Bank of England’s bond sales
The Fed can’t pause
Bank of England
The Bank of England will start its delayed bond sales early next month, but will initially exclude the long-dated debt at the heart of recent market turmoil following the government’s ill-fated fiscal plans. The announcement of so-called quantitative tightening is a statement of intent from the central bank, which had been on the defensive for weeks after fallout from massive unfunded tax cuts forced it to start buying gilts again to avert a fire sale by pension funds. Starting QT is the next stage for Governor Andrew Bailey and puts the inflation fight back at the center of the bank.
Rates and currencies traders just handed Wall Street’s trading desks their best third quarter ever. Fixed-income trading revenue at the five largest US banks surged 22% to $15.8 billion in the period, trouncing analyst estimates. That, combined with a $10 billion equities-trading haul, handed the firms their best third quarter for the business on record. The better-than-expected results were largely fueled by stronger performance on desks dedicated to buying and selling interest-rate and currency products. Those asset classes have seen a surge in volatility as the Fed embarked on an aggressive plan to raise interest rates to temper inflation in recent months.
Can´t Pause Yet
The Fed can’t pause its campaign of monetary policy tightening once its benchmark interest rate reaches 4.5% to 4.75% if “underlying” inflation is still accelerating, Minneapolis Fed President Neel Kashkari said. “Core services inflation — which is the stickiest of all — keeps climbing, and we keep getting surprised on the upside,” Kashkari said Tuesday during a panel discussion hosted by the Women Corporate Directors Minnesota Chapter. Investors currently see a peak around 4.9% early next year, according to prices of futures contracts. The Minneapolis Fed chief, who before the pandemic was known as the Fed’s most outspoken dove, has emerged this year as its biggest hawk.
The Biden administration plans to release 15 million barrels from US emergency reserves and may consider significantly more this winter, in an effort to ease high gasoline prices that have become a liability for Democrats in next month’s midterm elections. President Joe Biden will announce the plan Wednesday. It’s the final tranche of oil from a program the White House began in the spring to release a total of 180 million barrels of crude from the Strategic Petroleum Reserve to address high gas prices stemming from Russia’s invasion of Ukraine among other factors. Biden’s team is keeping all options on the table to ensure stable domestic fuel supplies, a senior administration official said.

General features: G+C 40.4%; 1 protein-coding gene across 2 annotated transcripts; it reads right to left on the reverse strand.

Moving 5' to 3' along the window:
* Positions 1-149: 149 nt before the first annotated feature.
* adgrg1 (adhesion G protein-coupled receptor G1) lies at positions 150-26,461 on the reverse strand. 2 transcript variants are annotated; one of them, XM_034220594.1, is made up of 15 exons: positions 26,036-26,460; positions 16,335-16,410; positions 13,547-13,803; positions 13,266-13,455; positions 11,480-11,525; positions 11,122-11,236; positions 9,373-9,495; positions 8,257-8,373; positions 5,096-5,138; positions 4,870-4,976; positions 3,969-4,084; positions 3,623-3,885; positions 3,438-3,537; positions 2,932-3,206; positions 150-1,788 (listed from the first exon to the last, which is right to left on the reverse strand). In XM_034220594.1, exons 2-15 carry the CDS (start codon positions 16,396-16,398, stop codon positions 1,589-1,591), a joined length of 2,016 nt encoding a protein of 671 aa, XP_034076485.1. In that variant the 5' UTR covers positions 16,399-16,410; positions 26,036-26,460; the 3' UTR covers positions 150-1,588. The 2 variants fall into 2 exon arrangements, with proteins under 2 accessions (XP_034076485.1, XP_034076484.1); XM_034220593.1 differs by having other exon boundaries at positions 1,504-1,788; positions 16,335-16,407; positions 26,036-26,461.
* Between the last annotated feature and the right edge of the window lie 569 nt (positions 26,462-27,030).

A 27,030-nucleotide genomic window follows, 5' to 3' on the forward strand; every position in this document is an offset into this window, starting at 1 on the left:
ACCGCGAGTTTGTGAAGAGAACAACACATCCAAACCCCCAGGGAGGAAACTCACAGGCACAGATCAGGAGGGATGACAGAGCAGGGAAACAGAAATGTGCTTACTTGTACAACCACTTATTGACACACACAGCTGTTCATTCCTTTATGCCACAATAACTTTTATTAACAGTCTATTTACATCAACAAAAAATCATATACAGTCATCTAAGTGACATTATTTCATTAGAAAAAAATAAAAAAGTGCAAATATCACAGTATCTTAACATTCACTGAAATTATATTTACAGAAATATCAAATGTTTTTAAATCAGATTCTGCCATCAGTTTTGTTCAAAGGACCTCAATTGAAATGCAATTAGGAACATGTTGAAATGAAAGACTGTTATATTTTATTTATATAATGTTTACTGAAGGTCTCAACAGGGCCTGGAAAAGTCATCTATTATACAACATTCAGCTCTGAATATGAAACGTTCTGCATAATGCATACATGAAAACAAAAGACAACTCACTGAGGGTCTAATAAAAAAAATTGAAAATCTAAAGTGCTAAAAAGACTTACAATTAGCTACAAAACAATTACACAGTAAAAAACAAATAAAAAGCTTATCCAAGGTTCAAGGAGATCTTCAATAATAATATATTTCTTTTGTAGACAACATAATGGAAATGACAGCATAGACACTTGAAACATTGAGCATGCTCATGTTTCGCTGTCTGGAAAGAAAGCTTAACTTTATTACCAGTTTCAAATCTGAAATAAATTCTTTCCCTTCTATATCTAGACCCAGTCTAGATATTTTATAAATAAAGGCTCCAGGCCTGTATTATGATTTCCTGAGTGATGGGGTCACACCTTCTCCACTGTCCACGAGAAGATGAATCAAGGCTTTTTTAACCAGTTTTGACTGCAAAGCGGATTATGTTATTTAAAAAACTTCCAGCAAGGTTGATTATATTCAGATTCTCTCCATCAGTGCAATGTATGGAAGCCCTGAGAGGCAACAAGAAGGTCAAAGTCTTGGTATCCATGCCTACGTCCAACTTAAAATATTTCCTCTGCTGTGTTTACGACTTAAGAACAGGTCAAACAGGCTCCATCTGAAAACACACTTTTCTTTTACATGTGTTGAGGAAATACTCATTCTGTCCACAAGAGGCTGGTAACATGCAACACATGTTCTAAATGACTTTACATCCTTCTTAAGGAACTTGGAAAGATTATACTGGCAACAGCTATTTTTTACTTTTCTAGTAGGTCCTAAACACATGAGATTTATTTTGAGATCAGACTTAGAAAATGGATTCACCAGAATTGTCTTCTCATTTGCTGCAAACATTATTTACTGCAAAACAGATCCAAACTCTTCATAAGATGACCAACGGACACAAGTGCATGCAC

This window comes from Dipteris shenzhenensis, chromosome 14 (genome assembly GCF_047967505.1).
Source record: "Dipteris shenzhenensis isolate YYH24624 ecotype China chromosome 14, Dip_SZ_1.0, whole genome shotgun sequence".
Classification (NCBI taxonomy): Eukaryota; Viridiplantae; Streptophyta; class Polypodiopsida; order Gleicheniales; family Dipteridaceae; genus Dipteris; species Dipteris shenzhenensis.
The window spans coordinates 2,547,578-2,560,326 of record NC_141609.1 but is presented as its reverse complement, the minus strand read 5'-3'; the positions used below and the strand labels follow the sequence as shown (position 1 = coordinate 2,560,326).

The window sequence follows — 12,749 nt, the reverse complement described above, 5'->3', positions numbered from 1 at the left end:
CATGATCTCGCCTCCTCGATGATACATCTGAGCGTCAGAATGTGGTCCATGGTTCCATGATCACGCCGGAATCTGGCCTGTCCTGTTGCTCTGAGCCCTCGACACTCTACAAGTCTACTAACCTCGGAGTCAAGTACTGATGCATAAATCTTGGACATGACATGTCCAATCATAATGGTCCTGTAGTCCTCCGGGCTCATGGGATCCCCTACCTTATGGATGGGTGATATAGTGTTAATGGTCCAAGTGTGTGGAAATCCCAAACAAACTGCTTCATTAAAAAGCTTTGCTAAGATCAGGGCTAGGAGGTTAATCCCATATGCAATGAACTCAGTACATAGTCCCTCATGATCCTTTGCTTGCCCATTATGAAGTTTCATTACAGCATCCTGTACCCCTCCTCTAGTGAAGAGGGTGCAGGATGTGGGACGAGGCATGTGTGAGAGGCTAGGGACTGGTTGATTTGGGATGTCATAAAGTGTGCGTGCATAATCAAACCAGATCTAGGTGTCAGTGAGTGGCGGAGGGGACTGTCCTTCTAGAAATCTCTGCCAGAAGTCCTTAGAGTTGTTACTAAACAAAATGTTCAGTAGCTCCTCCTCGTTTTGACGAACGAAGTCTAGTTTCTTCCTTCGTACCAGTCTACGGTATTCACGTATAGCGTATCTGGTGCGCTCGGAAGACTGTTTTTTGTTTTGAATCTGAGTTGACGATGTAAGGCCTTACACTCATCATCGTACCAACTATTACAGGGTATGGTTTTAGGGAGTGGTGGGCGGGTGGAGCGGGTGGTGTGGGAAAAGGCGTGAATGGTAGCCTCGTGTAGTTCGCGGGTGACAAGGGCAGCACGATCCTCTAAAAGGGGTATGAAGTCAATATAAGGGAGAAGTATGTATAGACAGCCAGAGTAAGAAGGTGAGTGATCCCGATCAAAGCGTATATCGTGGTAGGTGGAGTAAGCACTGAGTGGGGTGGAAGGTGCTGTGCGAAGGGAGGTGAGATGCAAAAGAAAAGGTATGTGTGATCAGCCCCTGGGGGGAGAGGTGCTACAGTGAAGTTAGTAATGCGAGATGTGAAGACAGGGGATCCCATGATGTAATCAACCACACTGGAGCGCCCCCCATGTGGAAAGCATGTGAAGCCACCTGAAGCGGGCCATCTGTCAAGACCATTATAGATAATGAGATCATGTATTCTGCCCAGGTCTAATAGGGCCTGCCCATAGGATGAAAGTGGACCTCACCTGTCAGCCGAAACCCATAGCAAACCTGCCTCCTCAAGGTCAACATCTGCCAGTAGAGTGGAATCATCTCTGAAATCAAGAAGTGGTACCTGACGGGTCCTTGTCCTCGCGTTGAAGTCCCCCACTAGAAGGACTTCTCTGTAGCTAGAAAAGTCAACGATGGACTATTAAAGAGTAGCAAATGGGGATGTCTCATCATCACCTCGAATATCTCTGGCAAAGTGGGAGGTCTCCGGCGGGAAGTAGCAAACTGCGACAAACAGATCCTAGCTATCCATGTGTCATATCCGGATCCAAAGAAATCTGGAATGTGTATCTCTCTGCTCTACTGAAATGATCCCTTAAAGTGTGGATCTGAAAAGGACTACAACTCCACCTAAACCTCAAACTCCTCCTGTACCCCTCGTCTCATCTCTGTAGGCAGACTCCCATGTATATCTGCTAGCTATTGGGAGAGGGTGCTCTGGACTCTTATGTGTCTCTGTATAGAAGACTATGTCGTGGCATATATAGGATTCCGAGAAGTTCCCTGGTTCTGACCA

Embattled UK Prime Minister Liz Truss faces a brewing parliamentary rebellion if she is forced to abandon a key Conservative manifesto commitment on pensions as part of a frantic austerity drive. Chancellor of the Exchequer Jeremy Hunt has refused to guarantee that he will stick to the Tories’ election pledge to raise the state pension in line with the highest of either inflation, wages or 2.5% — known as the “triple lock.” The uncertainty on pensions comes as government departments were told by the Treasury to find savings of up to 15% of their budgets. It poses a new political problem for Truss and Hunt, with many Tory members of Parliament representing large numbers of older constituents who typically form their core voter base.
European stocks are on course for gains, while Asian shares wavered and US equity futures climbed as traders digested corporate earnings and the impacts of higher rates. Kashkari along with other Fed presidents Charles Evans and James Bullard take part in separate events. UK inflation is in the spotlight in wake of the government’s fiscal fiasco. Investors will look for clues on how fresh US chip curbs might affect ASML’s sales outlook as the company delivers earnings. Tesla, Atlas Copco and P&G also report.
(Source: Bloomberg, Oct. 19-2022)